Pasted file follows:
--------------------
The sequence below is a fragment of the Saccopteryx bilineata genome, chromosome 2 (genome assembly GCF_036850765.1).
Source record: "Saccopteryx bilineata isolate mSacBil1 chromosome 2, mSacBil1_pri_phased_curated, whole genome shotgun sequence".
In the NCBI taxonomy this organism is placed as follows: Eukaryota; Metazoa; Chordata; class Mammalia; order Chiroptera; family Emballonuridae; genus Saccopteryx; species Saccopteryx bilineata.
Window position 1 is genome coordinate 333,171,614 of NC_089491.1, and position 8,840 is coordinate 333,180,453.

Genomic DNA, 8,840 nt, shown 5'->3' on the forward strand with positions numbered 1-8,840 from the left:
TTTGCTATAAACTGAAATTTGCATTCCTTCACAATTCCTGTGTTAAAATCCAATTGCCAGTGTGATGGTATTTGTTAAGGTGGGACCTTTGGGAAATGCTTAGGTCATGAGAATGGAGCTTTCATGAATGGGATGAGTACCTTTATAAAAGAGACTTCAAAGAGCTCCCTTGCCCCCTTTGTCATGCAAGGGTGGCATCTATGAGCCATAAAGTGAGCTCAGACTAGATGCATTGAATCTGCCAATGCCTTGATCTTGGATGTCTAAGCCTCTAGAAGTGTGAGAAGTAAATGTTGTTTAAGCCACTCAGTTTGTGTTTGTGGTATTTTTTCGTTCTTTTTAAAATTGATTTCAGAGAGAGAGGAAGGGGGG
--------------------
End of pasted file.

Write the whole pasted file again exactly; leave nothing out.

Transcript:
The sequence below is a fragment of the Saccopteryx bilineata genome, chromosome 2 (genome assembly GCF_036850765.1).
Source record: "Saccopteryx bilineata isolate mSacBil1 chromosome 2, mSacBil1_pri_phased_curated, whole genome shotgun sequence".
In the NCBI taxonomy this organism is placed as follows: Eukaryota; Metazoa; Chordata; class Mammalia; order Chiroptera; family Emballonuridae; genus Saccopteryx; species Saccopteryx bilineata.
Window position 1 is genome coordinate 333,171,614 of NC_089491.1, and position 8,840 is coordinate 333,180,453.

Genomic DNA, 8,840 nt, shown 5'->3' on the forward strand with positions numbered 1-8,840 from the left:
TTTGCTATAAACTGAAATTTGCATTCCTTCACAATTCCTGTGTTAAAATCCAATTGCCAGTGTGATGGTATTTGTTAAGGTGGGACCTTTGGGAAATGCTTAGGTCATGAGAATGGAGCTTTCATGAATGGGATGAGTACCTTTATAAAAGAGACTTCAAAGAGCTCCCTTGCCCCCTTTGTCATGCAAGGGTGGCATCTATGAGCCATAAAGTGAGCTCAGACTAGATGCATTGAATCTGCCAATGCCTTGATCTTGGATGTCTAAGCCTCTAGAAGTGTGAGAAGTAAATGTTGTTTAAGCCACTCAGTTTGTGTTTGTGGTATTTTTTCGTTCTTTTTAAAATTGATTTCAGAGAGAGAGGAAGGGGGG